Google buys Softcard technology, signs Google Wallet distribution deal

Google logoGoogle is preparing to compete more intensely against Apple Pay, by acquiring mobile payments technology from Softcard. At the same time, Google has struck a deal with AT&T, T-Mobile, and Verizon Wireless to have Google Wallet pre-installed on sold devices, the same group of carriers who backed the Softcard payments system in the first place.

The technology and intellectual property acquisition from Softcard, formerly Isis, will be used by the search giant to improve Google Wallet. While it picks up the IP, Recode reports that Google may not be acquiring any Softcard employees, nor the company itself. A blog post from Softcard notes that the NFC-based payments system will continue to work for the moment, with more details about its future set to be revealed in the coming weeks.

The distribution agreement will have the Google Wallet app included on Android KitKat or later devices sold from the carrier, starting from later this year. Much like Softcard, Google Wallet will allow users to tap and pay from their account using the app, which can also be used to manage store cards.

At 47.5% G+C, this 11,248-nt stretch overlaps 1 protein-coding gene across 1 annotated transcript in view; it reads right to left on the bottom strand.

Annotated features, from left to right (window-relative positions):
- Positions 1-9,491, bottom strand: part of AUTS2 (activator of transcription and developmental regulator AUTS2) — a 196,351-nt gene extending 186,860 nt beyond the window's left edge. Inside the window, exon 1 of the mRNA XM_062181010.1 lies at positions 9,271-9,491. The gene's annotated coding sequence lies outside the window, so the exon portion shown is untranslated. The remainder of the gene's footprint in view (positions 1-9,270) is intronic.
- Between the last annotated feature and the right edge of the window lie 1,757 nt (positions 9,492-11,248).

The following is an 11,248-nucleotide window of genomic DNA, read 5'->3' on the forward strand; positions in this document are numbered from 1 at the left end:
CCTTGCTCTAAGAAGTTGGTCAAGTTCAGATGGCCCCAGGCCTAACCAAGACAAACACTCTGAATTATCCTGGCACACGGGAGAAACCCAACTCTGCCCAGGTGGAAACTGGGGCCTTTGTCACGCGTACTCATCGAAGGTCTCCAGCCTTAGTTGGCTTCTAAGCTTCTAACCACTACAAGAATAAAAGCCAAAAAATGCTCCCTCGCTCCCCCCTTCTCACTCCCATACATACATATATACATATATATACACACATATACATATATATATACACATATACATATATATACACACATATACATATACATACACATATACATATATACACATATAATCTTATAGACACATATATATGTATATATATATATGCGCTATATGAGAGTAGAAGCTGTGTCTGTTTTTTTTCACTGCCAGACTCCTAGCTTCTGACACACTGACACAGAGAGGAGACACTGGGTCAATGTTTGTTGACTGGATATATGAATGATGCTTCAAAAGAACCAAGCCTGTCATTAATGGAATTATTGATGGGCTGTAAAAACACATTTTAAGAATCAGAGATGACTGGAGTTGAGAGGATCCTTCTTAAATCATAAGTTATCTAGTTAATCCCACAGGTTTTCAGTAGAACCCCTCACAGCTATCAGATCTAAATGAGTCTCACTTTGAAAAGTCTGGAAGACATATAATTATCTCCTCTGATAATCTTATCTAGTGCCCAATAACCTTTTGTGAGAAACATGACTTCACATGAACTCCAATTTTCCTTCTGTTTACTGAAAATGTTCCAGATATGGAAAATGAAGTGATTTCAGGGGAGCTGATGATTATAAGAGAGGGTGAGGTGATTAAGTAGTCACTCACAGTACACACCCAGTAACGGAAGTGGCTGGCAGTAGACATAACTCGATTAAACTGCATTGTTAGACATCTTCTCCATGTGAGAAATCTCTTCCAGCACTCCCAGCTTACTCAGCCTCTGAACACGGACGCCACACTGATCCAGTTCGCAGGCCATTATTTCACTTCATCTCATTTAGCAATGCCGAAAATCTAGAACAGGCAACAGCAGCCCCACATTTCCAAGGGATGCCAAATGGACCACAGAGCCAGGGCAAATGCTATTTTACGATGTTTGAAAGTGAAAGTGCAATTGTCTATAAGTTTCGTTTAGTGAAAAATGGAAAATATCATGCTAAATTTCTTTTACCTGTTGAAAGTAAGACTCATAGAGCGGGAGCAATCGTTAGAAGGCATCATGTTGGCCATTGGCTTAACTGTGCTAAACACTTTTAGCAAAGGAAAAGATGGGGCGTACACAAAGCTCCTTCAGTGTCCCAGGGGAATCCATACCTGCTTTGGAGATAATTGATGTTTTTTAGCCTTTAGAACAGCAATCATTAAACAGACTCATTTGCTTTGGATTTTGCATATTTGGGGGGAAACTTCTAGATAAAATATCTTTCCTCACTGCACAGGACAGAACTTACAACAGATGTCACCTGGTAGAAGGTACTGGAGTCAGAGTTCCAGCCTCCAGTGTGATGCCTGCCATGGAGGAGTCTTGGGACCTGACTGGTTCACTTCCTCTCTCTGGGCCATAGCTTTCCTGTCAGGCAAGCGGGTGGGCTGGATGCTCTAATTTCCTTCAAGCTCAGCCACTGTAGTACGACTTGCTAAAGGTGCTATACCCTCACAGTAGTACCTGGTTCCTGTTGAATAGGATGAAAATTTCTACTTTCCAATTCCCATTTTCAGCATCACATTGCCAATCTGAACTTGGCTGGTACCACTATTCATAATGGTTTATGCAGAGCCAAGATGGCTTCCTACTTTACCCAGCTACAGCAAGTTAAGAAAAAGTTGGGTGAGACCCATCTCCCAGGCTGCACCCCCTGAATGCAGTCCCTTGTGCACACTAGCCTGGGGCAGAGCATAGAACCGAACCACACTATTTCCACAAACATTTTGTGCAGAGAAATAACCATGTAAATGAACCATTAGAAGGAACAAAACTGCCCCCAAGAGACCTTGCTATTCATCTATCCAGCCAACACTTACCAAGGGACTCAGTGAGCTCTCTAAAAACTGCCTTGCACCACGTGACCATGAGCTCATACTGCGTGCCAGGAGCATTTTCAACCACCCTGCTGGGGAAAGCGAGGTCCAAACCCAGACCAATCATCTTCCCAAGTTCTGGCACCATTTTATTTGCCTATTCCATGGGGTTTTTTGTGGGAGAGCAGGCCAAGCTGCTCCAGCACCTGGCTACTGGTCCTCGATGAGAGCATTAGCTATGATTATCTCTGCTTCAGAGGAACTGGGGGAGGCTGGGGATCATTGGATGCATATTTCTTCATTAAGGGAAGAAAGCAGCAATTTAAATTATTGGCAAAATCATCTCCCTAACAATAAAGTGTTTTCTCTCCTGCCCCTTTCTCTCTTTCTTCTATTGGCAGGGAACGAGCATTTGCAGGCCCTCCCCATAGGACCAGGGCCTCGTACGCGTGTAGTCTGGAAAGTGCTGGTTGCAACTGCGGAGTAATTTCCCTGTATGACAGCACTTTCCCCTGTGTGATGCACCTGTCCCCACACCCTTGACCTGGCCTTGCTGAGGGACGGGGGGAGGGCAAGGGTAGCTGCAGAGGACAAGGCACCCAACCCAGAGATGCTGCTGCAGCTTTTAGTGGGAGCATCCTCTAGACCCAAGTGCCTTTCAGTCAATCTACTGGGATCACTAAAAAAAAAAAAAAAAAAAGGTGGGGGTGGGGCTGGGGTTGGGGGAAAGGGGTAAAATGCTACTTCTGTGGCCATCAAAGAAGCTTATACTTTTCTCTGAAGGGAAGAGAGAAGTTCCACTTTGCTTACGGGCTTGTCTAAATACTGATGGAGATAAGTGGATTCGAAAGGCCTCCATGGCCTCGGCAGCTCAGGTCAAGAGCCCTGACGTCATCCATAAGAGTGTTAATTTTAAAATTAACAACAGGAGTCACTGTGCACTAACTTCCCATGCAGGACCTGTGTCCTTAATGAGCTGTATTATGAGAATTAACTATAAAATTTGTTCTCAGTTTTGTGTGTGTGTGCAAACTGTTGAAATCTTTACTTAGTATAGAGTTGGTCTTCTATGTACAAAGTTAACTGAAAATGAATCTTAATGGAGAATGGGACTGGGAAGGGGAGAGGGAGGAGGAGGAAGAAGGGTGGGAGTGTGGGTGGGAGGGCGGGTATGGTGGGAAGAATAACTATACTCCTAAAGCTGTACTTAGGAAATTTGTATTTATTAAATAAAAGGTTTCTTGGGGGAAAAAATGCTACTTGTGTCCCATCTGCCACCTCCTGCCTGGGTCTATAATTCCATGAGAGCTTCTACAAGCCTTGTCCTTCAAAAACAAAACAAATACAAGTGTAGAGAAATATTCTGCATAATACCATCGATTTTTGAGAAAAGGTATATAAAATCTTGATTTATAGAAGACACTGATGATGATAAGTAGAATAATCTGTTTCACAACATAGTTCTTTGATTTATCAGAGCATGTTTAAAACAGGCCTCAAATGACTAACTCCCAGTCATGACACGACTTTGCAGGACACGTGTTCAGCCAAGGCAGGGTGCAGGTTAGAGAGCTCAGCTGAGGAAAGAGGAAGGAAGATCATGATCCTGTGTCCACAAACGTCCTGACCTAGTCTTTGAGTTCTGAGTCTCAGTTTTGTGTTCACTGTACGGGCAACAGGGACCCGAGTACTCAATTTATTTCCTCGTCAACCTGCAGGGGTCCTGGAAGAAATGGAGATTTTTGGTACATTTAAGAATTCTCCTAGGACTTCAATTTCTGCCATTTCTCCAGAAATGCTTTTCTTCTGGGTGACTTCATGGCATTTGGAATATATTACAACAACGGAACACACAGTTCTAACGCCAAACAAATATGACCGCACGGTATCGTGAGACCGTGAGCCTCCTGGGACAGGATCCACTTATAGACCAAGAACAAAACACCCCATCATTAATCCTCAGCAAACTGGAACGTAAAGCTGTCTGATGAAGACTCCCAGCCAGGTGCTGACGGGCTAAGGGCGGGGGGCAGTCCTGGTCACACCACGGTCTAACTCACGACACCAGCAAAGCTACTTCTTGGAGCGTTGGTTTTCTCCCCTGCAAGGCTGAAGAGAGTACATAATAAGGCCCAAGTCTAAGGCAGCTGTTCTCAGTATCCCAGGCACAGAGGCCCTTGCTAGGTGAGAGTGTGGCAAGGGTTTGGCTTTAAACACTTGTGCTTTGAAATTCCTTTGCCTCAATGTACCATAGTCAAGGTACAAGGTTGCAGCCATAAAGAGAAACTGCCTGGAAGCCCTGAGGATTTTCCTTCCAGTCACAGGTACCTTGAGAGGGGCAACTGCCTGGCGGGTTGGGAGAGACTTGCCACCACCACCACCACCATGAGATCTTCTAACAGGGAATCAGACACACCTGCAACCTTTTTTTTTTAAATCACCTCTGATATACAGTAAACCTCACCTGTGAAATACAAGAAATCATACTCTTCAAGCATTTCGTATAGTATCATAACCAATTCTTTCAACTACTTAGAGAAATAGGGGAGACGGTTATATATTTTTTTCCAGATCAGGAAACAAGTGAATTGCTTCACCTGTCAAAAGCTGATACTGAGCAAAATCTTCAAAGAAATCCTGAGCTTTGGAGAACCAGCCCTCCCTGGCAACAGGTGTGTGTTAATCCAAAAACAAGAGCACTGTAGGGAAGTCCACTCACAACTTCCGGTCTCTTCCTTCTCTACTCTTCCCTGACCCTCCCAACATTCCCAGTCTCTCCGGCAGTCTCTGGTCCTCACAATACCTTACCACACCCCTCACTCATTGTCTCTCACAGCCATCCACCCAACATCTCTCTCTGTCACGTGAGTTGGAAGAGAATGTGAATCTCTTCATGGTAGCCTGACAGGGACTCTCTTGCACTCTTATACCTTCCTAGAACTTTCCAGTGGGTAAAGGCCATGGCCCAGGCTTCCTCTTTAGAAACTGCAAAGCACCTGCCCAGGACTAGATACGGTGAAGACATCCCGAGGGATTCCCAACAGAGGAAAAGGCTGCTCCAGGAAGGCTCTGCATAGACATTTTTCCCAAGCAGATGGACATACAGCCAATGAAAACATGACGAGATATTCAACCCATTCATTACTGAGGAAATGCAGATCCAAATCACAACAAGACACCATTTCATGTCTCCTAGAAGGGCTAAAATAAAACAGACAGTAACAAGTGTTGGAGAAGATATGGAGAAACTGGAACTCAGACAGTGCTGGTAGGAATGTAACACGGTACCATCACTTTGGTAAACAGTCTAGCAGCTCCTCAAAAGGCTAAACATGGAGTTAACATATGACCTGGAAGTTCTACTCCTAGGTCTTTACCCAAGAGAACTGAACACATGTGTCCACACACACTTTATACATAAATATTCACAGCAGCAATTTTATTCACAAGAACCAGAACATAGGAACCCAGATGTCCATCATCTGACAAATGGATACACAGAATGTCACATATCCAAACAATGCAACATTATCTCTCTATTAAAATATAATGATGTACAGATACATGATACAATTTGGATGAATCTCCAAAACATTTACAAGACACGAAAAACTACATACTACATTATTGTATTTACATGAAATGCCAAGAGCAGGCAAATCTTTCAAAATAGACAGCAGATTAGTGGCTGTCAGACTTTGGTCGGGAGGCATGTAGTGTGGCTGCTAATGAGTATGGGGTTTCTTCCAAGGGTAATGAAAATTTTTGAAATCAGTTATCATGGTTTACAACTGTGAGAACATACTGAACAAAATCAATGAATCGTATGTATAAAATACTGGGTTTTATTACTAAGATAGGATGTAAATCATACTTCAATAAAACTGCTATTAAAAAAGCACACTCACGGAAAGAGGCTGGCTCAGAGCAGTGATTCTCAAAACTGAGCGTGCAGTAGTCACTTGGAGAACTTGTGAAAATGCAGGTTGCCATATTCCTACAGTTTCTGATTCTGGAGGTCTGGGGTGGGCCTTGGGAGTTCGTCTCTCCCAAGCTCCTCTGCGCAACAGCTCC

The combination of the acquisition and distribution deal helps Google in terms of accessibility two ways. Getting onto handsets by default can potentially encourage more users to use the system. On the retail side, the Softcard app is able to be used at roughly 200,000 merchants across the United States, including vending machines, McDonalds, and Subway, increasing Google Wallet's reach.

Google buys Softcard technology, signs Google Wallet distribution deal

It is unknown how much Google paid to acquire Softcard's technology, nor for the distribution agreement, though it is likely to be a relatively cheap price. Softcard has already laid off around 60 employees, consolidating its operations, with an earlier report suggesting it was hemorrhaging $15 million per month. By passing the technology to Google, the parent carriers effectively remove themselves from a financial drain.

The Softcard news from Google comes less than a week after Samsung announced it was acquiring LoopPay, in a similar mobile payments-related purchase.

It is unknown how much Google paid to acquire Softcard's technology, nor for the distribution agreement, though it is likely to be a relatively cheap price. Softcard has already laid off around 60 employees, consolidating its operations, with an earlier report suggesting it was hemorrhaging $15 million per month. By passing the technology to Google, the parent carriers effectively remove themselves from a financial drain.

The Softcard news from Google comes less than a week after Samsung announced it was acquiring LoopPay, in a similar mobile payments-related purchase.

Source: Electronista

Tags: Google

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